Here's another problem with holding out for revolution: a lot of people are going to get hurt, and usually they are those with the least resources and in the weakest position, economically, socially, and in terms of health.  If you don't care about that, count me out.

That's also the problem with political purity--the Bern or Bust.  What could Nader people tell the parents of the young men and women killed and maimed in Iraq?  The people who suffered and even died because trillions of dollars of resources that President Gore might well have directed towards them wound up being squandered by President Bush?  What would they say to their grandchildren who will inherit a hot depleted planet, when some attempt 15 years ago might have made at least some difference?

If Bernie loyalists believe that wounding Hillary so that she loses will actually help Sanders become the Democratic party leader--it won't happen.  If he is blamed for Hillary's loss and whatever catastrophes Trump provides, he'll be lucky to be treated by Democrats in the Senate as well as Republican Senators are currently treating Ted Cruz.

President Obama talked about how real progress happens in his recent graduation address at Howard University.  Some excerpts:

But to bring about structural change, lasting change, awareness is not enough. It requires changes in law, changes in custom. If you care about mass incarceration, let me ask you: How are you pressuring members of Congress to pass the criminal justice reform bill now pending before them? (Applause.) If you care about better policing, do you know who your district attorney is? Do you know who your state’s attorney general is? Do you know the difference? Do you know who appoints the police chief and who writes the police training manual? Find out who they are, what their responsibilities are. Mobilize the community, present them with a plan, work with them to bring about change, hold them accountable if they do not deliver. Passion is vital, but you've got to have a strategy.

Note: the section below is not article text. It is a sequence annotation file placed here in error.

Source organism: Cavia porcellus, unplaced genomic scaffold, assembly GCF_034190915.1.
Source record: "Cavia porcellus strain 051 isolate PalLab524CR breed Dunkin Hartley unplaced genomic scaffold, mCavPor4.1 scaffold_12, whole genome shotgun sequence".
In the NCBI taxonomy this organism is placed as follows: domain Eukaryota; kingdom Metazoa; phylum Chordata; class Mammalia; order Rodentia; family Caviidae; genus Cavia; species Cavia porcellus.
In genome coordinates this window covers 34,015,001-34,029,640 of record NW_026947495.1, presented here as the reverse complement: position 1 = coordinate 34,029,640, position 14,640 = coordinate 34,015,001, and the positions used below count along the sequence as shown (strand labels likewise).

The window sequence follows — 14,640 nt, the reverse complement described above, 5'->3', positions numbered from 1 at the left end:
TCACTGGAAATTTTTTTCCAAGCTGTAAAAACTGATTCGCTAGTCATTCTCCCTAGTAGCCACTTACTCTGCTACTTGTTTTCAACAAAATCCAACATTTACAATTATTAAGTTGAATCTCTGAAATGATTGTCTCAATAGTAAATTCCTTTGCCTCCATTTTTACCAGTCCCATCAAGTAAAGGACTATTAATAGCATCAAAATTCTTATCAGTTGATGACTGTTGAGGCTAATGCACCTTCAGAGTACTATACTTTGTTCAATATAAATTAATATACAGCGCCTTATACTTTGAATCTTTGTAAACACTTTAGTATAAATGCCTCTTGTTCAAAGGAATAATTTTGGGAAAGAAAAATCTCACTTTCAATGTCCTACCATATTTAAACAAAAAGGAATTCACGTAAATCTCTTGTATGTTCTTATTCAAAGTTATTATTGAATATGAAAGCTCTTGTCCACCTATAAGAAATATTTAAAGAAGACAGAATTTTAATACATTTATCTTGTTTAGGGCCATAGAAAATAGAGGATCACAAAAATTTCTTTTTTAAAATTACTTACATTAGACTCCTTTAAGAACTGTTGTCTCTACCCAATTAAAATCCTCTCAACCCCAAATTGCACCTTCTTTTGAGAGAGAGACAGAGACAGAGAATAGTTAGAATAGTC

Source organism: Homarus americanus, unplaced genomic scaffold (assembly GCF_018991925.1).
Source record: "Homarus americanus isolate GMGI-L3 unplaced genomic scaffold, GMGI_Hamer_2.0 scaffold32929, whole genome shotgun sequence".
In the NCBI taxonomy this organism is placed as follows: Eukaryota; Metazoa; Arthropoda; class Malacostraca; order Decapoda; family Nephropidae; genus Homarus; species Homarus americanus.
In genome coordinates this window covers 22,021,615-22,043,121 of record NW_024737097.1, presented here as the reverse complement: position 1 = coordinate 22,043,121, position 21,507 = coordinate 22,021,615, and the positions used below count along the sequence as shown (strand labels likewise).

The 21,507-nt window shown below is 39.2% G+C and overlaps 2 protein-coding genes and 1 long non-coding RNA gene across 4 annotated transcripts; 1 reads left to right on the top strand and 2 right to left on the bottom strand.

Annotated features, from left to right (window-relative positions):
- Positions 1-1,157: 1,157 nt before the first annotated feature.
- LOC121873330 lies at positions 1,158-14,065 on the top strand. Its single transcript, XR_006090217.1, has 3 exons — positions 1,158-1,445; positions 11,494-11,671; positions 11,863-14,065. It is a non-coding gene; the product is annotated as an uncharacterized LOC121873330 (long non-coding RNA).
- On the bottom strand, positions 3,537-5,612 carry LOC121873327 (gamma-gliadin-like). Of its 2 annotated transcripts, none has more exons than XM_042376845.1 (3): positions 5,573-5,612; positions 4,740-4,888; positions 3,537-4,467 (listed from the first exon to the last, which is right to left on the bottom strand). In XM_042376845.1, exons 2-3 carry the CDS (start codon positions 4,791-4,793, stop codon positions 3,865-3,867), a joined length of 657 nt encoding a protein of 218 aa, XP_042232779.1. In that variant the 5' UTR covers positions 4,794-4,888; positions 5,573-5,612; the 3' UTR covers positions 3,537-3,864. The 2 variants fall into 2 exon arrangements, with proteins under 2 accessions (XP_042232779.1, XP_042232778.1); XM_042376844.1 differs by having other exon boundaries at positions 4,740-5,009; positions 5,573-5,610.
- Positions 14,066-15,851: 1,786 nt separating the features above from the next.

And your plan better include voting -- not just some of the time, but all the time...So you got to vote all the time, not just when it’s cool, not just when it's time to elect a President, not just when you’re inspired. It's your duty.

And democracy requires compromise, even when you are 100 percent right. This is hard to explain sometimes. You can be completely right, and you still are going to have to engage folks who disagree with you. If you think that the only way forward is to be as uncompromising as possible, you will feel good about yourself, you will enjoy a certain moral purity, but you’re not going to get what you want. And if you don’t get what you want long enough, you will eventually think the whole system is rigged. And that will lead to more cynicism, and less participation, and a downward spiral of more injustice and more anger and more despair. And that's never been the source of our progress. That's how we cheat ourselves of progress."

Sure, protest is part of the process, and there are special cases when there's no compromise (like ending a war.)  But progress is mostly incremental. And it's about more than emotion, or projection.

Come down from your ego trip, Bernie.  Stop helping to elect Trump.